SSC Napoli, or Societa Sportiva Calcio Napoli to give them their full name, are standard-bearers for football in the south of Italy, with thousands upon thousands of devoted followers flocking to the San Paolo stadium every other weekend to cheer on their heroes. And though the club from the Campania region have a relatively sparse honours list, they will be forever known for the Diego Maradona-inspired successes of the late 1980s.

Having endured a difficult time since El Pelusa's departure, with relegation to Serie C1 in 2004 a particular low, Napoli have battled back in recent years to become a force on the Italian football scene once more.

Birth of an institution
SSC Napoli can trace their roots all the way back to late 1904, when an Englishman by the name of William Poths, employed at the city's port by a commercial maritime company, helped found Naples Football Club.

The team's first match was against the English crew of the boat Arabik, a friendly game which Naples FC won 3-2 via goals from MacPherson, Scafoglio and Chaudoir. Indeed, this victory was considered quite an achievement for the fledgling institution, given that Arabik arrived fresh from a 3-0 win over Genoa, one of Italy's leading teams at the time.

Given the national championship was then only open to northern clubs, Naples FC were forced to make do with taking part in secondary competitions. In 1913 the club won their first Campania Tournament and began causing a stir further afield in the build-up to the First World War, notably through a 3-1 success in Rome in a high-profile friendly against Juventus.

In 1921, Naples FC merged with local rivals Internazionale to become Internaples, but the club's official founding under president Giorgio Ascarelli would not come until five years later on 1 August 1926. This landmark event brought yet another change of name, with the club now being known as Associazione Calcio Napoli.

For the next four decades, the fortunes of the Naples' outfit varied wildly between memorable results and periods of crisis as they fought an uneven battle against the financial might of northern giants such as AC Milan, Inter and Juventus.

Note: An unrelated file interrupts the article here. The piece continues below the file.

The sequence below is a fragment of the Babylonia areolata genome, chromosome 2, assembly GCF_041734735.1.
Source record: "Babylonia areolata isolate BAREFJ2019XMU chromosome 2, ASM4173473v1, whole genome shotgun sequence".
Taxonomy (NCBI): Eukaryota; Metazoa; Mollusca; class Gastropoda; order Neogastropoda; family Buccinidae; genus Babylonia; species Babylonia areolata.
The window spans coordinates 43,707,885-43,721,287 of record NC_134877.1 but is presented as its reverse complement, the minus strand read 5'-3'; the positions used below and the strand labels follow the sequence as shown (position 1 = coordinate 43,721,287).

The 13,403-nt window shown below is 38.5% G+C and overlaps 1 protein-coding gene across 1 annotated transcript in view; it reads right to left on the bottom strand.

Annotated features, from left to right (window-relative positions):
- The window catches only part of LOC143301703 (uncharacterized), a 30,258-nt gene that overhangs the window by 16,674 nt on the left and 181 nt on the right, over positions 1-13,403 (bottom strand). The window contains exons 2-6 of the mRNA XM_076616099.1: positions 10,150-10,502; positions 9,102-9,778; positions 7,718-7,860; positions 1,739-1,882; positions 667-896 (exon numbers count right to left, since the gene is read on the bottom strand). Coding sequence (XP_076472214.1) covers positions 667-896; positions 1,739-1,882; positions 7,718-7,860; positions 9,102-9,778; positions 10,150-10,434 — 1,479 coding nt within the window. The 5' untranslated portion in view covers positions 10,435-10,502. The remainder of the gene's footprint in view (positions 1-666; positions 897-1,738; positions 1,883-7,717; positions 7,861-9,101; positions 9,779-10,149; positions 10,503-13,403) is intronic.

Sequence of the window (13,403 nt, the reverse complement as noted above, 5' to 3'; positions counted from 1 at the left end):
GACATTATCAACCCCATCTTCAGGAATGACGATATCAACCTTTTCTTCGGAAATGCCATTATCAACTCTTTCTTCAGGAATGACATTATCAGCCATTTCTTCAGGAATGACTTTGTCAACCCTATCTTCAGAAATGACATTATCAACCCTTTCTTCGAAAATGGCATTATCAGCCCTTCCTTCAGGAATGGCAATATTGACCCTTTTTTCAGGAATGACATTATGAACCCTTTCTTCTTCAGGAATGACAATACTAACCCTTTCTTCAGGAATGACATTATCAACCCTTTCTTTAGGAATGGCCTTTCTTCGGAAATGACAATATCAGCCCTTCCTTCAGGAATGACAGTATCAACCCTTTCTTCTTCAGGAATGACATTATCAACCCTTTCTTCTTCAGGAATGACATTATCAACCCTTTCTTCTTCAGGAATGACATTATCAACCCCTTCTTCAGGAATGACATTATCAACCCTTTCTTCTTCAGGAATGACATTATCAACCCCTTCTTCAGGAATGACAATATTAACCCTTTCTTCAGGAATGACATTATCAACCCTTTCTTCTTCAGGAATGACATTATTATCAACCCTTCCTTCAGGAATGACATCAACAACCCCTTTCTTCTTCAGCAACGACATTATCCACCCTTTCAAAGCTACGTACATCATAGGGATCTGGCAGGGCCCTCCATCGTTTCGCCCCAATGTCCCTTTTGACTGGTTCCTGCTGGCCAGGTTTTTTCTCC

Their current identity was adopted on 25 June 1964 with the establishment of SSC Napoli, two years after their first Italian Cup triumph (1961/62). Another cup success arrived in 1975/76, while the Partenopei also finished runners-up in the national league in 1967/68 and 1974/75. Yet having grown used to playing second fiddle, Maradona's arrival from FC Barcelona on 5 July 1984 would change the face of the city and the club forever.

Making of a legend
Rarely in football history has there been such perfect chemistry between a football player and an entire city. In a matter of months, El Diez had acquired near demi-God status, with the Argentinian genius going on to guide the team towards domestic and continental glory alongside fellow world-class stars such as Brazil's Alemao and home-grown defender Ciro Ferrara.

The first of these conquests was in the 1986/87 season, when Napoli won their first ever Serie A title as well as that season's Italian Cup. Brazilian striker Careca joined in the summer of 1987 to form the fearsome 'MA-GI-CA' attacking triumvirate with Maradona and Bruno Giordano. With El Diego pulling the strings, an outfit previously used to living in the shadows of the northern powerhouses claimed the UEFA Cup in 1988/89, won a second Scudetto in 1989/90, finished league runners-up on two occasions and took the Italian Super Cup for 1990/91.

Yet it would all end in tears in 1991, when Maradona tested positive for cocaine. With the Albiceleste magician gone, Napoli entered into a slow but seemingly irreversible downward spiral, hitting rock-bottom in September 2004 when financial ruin ended in enforced relegation to Serie C1.

The present
Even at their lowest ebb, Napoli were able to bounce back, thanks largely to the efforts of president Aurelio De Laurentiis, a successful film producer. Now 59, De Laurentiis opted for a policy of sustained growth rather than heavy spending, putting his faith in sporting director Pierpaolo Marino and former coach Edy Reja. Marino's eye for new talent has been key to Napoli's revival, as has the coaching skills of vastly experienced supremo Reja, who masterminded two successive promotion campaigns.

Despite guiding Napoli to a UEFA Intertoto Cup berth on their return to the top flight, and producing a team that Italy boss Marcello Lippi claims "play the most attractive and interesting football" in the division, a ten-game winless streak led to 63-year-old Reja being replaced in March 2009 by Roberto Donadoni.

The stadium
Napoli play at the San Paolo stadium in the Fuorigrotta quarter, which was officially unveiled prior to the club's 2-1 win over Juventus on 6 December 1959. Originally boasting a capacity of 85,012, it has since been reduced to 60,240.

The oval-shaped arena has undergone extensive renovation work on two occasions, firstly ahead of the 1980 UEFA European Championship and later in the build-up to the 1990 FIFA World Cup Italy™. At the latter event the San Paulo hosted five encounters, including the semi-final between Italy and Maradona's Argentina.